Behaviour and weight gain in early infancy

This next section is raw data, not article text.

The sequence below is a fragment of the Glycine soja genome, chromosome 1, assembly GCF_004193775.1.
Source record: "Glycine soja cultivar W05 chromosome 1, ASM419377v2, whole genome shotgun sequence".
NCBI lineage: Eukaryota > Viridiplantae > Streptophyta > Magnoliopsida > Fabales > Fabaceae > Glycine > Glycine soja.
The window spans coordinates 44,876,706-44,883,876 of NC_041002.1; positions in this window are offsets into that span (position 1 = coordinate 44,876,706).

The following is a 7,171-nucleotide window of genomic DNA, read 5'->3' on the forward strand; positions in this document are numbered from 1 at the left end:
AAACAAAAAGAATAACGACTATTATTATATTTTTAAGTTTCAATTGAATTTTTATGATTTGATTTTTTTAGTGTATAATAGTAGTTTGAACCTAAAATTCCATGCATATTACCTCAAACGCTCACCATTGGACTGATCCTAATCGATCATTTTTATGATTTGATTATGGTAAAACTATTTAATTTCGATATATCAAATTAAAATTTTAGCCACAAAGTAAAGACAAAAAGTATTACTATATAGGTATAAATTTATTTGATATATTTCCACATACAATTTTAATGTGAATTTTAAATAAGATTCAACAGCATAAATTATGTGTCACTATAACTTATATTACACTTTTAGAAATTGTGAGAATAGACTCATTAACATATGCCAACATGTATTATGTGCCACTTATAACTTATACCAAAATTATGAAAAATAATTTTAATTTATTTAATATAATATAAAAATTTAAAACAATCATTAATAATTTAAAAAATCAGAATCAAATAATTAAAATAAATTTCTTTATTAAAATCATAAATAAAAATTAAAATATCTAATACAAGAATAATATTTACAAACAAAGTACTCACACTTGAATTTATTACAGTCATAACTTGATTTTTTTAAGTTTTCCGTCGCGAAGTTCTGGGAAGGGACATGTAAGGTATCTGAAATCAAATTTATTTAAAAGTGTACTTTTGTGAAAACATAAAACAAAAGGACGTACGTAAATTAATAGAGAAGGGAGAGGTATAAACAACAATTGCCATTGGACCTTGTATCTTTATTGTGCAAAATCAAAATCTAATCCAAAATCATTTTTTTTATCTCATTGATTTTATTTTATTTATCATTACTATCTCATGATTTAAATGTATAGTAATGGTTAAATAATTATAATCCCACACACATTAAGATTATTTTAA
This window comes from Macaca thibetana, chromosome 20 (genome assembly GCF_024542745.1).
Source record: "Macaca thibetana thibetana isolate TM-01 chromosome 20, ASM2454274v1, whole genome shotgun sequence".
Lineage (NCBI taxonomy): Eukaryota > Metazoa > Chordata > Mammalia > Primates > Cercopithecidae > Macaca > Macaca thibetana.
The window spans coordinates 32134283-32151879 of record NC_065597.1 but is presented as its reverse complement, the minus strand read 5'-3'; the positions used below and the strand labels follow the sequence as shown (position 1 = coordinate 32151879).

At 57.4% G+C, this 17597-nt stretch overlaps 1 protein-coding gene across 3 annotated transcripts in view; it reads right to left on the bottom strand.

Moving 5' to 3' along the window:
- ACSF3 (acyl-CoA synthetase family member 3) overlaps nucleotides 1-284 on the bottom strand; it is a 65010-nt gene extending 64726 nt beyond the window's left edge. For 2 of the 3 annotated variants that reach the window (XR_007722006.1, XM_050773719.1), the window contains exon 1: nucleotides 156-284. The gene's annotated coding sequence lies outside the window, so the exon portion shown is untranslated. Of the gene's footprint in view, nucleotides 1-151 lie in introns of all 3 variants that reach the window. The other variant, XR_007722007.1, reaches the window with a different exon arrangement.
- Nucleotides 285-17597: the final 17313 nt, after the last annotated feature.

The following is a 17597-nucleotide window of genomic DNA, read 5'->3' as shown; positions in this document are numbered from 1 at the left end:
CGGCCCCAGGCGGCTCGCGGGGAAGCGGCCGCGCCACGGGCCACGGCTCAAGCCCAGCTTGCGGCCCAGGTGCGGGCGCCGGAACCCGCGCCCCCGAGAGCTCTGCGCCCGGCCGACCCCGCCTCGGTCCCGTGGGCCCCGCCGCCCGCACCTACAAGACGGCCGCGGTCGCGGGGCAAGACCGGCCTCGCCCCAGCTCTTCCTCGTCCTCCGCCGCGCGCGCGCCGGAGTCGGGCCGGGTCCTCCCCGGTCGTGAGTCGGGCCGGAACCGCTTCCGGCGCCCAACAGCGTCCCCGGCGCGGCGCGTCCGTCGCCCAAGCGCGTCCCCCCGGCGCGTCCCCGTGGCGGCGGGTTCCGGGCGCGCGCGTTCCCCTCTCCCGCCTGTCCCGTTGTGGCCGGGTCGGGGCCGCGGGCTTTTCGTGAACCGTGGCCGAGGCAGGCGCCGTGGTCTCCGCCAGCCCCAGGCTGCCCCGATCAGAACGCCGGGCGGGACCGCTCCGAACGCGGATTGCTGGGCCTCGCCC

Slow weight gain in infancy is the core sign of failure to thrive. However, it is far from clear what the cause of the slow weight gain in infancy is. Failure to thrive is mostly identified late in the first year at which time it becomes problematic to ascertain its causes retrospectively. The current study was designed to investigate weight gain and behaviour in the early weeks of infancy in a prospective study. Seventy-five eight-week old infants were recruited according to their weight gain from birth to eight weeks, and classified as having slow, average or fast weight gain. Infants and their mothers were observed during two feeds. Mother-infant interaction and sucking behaviour were assessed. In addition, mothers completed questionnaires on the infant's temperament and behaviour (such as sleeping and crying), and on their own eating behaviour and adaptation to motherhood. All infants were followed up at six months and weighed again. The follow-up weight at six months allowed the identification of infants with failure to thrive as traditionally clinically defined. Six infants were identified as failing to thrive at six months, all of which had slow weight gain from birth to eight weeks. The behaviours measured through observation and the questionnaires were investigated in relation to weight gain from birth to eight weeks and six months. No significant relationship was found between weight gain and maternal adaptation, the mother's eating behaviour or infant behaviour. One sucking behaviour parameter estimate, pause length, end, was found to be significantly related to weight gain to eight weeks. This result however, was entirely attributable to the estimates of one infant. This infant had particularly poor sucking behaviour and very slow weight gain from birth to eight weeks. Infant temperament, and in particular the infant's level of fear was related to weight gain from birth to eight weeks. Infants with higher levels of fear were more likely to have slow weight gain. The length of the feed, from which the sucking behaviour was observed, was related to weight gain, with infants with long feeds being more likely to have slow weight gain.